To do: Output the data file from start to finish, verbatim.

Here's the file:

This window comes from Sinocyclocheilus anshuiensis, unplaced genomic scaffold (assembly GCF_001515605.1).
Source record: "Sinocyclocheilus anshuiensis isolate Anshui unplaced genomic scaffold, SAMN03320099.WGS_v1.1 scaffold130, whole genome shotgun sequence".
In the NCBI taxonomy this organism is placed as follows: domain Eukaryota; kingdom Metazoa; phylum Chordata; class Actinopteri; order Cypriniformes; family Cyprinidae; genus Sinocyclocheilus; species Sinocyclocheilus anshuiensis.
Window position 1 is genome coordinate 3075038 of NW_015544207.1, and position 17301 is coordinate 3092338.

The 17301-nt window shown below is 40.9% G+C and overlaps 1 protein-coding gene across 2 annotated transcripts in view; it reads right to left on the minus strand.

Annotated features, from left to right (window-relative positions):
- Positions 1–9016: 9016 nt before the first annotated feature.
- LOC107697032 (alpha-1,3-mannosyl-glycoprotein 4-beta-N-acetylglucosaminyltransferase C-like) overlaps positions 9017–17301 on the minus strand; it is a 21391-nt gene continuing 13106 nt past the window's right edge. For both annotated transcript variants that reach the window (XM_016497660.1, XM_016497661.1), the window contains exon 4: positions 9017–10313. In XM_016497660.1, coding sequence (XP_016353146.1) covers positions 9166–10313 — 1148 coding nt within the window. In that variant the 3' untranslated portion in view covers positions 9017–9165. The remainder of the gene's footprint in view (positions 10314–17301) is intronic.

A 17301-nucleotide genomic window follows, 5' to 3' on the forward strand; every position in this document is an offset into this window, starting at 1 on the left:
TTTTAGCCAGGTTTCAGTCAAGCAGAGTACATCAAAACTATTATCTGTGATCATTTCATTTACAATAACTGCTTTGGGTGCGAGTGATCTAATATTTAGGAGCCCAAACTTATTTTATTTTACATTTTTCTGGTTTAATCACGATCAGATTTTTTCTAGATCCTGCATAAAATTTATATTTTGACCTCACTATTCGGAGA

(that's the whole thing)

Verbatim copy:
This window comes from Sinocyclocheilus anshuiensis, unplaced genomic scaffold (assembly GCF_001515605.1).
Source record: "Sinocyclocheilus anshuiensis isolate Anshui unplaced genomic scaffold, SAMN03320099.WGS_v1.1 scaffold130, whole genome shotgun sequence".
In the NCBI taxonomy this organism is placed as follows: domain Eukaryota; kingdom Metazoa; phylum Chordata; class Actinopteri; order Cypriniformes; family Cyprinidae; genus Sinocyclocheilus; species Sinocyclocheilus anshuiensis.
Window position 1 is genome coordinate 3075038 of NW_015544207.1, and position 17301 is coordinate 3092338.

The 17301-nt window shown below is 40.9% G+C and overlaps 1 protein-coding gene across 2 annotated transcripts in view; it reads right to left on the minus strand.

Annotated features, from left to right (window-relative positions):
- Positions 1–9016: 9016 nt before the first annotated feature.
- LOC107697032 (alpha-1,3-mannosyl-glycoprotein 4-beta-N-acetylglucosaminyltransferase C-like) overlaps positions 9017–17301 on the minus strand; it is a 21391-nt gene continuing 13106 nt past the window's right edge. For both annotated transcript variants that reach the window (XM_016497660.1, XM_016497661.1), the window contains exon 4: positions 9017–10313. In XM_016497660.1, coding sequence (XP_016353146.1) covers positions 9166–10313 — 1148 coding nt within the window. In that variant the 3' untranslated portion in view covers positions 9017–9165. The remainder of the gene's footprint in view (positions 10314–17301) is intronic.

A 17301-nucleotide genomic window follows, 5' to 3' on the forward strand; every position in this document is an offset into this window, starting at 1 on the left:
TTTTAGCCAGGTTTCAGTCAAGCAGAGTACATCAAAACTATTATCTGTGATCATTTCATTTACAATAACTGCTTTGGGTGCGAGTGATCTAATATTTAGGAGCCCAAACTTATTTTATTTTACATTTTTCTGGTTTAATCACGATCAGATTTTTTCTAGATCCTGCATAAAATTTATATTTTGACCTCACTATTCGGAGA